Petition started over Whangārei school bus after kids stranded roadside

An Onerahi mother has started a petition calling for the return of the school bus after Whangārei Intermediate children are being left on the side of the road upset and late for school.

Serena Tohu said her 11-year-old daughter suffers anxiety and is afraid to catch the public bus to Whangārei Intermediate from their nearest stop after repeatedly witnessing it leave behind her friends when it is at capacity.

Onerahi-based Whangārei Intermediate School (WIS) students have had no option but to use public transport CityLink since their Ritchies school bus service stopped in the middle of last year. The Ritchies service cost $3 a ride (or $25 for a weekly concession) and was taking them directly to and from school. They now walk from CityLink’s drop-off at central city Rose St to school in the mornings and back to Rose St after school to catch the bus home.

The closest bus stop to Tohu is on Ross St, which is one of the last pick-up points at 8.05am when the bus is often at capacity, meaning it leaves students behind as it continues on to town. As a result, while many parents are opting to drive their children to school, Tohu is taking her daughter to the 7.40am pick-up point at Sorrento St to ensure she gets a seat.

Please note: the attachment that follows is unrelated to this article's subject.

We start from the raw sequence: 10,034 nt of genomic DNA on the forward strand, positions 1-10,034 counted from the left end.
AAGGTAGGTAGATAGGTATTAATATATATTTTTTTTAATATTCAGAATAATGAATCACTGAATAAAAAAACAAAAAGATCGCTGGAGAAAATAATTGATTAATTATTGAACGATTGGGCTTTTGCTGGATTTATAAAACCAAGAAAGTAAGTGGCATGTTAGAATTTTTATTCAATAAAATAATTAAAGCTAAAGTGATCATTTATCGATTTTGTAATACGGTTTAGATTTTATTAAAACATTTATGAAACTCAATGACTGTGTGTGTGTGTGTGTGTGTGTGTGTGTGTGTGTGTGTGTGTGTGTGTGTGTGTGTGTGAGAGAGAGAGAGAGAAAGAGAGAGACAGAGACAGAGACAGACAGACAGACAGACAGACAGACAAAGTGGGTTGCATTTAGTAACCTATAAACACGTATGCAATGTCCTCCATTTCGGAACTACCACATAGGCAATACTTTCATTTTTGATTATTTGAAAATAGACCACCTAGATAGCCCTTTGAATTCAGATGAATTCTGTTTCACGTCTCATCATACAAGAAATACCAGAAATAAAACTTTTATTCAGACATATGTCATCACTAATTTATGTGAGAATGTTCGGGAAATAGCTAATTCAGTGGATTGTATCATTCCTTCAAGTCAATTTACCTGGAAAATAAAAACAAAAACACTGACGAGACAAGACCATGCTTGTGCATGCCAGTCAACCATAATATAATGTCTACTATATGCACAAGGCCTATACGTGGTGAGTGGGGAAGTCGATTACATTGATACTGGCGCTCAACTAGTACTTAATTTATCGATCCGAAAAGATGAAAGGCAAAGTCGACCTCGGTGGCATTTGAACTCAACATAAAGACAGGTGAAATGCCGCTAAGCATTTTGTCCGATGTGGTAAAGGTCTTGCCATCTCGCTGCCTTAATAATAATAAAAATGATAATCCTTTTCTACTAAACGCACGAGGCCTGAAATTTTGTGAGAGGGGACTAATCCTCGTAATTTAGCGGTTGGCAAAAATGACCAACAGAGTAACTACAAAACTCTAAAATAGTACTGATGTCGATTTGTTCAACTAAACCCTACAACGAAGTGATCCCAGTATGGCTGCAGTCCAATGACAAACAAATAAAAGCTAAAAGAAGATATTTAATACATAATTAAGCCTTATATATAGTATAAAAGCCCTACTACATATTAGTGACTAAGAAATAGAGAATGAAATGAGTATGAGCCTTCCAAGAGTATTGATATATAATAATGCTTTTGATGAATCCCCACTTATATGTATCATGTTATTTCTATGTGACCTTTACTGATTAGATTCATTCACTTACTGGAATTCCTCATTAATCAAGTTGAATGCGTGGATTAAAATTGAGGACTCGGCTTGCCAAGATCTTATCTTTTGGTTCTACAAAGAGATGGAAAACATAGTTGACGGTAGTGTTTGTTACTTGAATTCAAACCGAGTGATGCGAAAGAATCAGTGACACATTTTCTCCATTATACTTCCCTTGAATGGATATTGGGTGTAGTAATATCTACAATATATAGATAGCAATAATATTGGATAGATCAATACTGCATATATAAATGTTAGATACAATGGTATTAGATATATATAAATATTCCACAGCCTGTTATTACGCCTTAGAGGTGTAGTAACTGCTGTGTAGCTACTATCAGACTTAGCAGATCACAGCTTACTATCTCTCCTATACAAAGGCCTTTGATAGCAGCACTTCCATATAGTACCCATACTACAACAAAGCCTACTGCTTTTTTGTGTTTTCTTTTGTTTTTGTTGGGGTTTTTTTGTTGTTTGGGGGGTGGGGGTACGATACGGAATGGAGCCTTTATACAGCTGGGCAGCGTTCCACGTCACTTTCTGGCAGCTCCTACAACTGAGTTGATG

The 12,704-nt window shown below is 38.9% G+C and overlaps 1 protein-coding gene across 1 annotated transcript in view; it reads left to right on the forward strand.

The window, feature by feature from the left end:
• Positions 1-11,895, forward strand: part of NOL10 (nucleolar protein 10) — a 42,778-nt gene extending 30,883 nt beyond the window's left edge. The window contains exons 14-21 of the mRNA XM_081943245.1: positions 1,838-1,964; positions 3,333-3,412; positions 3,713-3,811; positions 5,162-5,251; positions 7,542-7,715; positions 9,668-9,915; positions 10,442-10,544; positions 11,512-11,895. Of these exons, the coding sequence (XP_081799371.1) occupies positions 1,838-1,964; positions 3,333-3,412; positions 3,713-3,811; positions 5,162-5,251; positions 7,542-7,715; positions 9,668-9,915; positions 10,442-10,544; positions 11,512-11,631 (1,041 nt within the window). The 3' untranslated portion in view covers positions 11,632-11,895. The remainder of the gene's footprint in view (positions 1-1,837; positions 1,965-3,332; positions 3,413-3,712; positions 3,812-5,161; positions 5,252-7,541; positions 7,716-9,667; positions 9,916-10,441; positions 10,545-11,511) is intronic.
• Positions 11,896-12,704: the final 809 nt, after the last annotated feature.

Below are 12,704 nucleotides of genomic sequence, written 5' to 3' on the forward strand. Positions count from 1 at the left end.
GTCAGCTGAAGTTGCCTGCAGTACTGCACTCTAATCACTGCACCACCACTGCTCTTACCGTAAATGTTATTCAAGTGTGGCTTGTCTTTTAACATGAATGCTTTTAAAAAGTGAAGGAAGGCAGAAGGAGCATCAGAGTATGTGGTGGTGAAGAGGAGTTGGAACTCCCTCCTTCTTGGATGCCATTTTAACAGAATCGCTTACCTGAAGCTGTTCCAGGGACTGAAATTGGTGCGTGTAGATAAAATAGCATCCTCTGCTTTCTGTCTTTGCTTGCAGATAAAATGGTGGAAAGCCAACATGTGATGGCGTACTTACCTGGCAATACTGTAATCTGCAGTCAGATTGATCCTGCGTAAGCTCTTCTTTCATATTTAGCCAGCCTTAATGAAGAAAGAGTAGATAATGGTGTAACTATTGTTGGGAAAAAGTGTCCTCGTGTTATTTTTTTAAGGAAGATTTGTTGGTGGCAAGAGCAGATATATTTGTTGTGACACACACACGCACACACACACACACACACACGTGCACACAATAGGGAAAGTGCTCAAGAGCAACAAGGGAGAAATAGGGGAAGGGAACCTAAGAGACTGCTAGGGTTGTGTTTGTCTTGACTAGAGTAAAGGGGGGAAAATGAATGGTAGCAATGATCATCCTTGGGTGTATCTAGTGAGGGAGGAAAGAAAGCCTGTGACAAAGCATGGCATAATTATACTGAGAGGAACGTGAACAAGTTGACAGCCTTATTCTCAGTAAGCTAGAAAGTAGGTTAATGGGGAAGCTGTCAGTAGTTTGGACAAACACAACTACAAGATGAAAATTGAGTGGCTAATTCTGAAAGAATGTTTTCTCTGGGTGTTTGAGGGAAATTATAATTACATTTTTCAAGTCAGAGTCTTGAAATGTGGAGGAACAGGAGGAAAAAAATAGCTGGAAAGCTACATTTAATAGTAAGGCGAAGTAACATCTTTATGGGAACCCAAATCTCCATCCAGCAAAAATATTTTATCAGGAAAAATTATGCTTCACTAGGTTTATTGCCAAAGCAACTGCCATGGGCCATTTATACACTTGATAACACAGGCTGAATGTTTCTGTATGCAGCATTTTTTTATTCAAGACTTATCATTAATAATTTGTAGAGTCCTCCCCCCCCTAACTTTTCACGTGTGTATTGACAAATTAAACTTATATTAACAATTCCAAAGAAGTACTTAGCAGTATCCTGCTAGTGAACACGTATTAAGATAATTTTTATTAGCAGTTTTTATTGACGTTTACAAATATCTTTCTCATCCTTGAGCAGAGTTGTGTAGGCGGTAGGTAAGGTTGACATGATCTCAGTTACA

Since catching the bus from Sorrento St, her daughter had continued to witness her friends being left on the side of the road at the Ross St stop.

“I felt bad because I remember her telling me that kids get turned away and I didn’t believe her so I was forcing her to catch the close bus. It wasn’t until I asked around some other parents and then made the post on the Onerahi Community Group Facebook page that I realised, wow, this is happening to a lot of kids and their parents have spoken up but nothing’s being changed.

“My own daughter has anxiety now and is afraid to catch the bus from our closest bus stop because she doesn’t want to be told that the bus is full and then be left alone on the side of the road open for predators. Only just recently there was a scare of a student being followed by a strange man and Onerahi kids deserve a school bus and to feel safe,” said Tohu.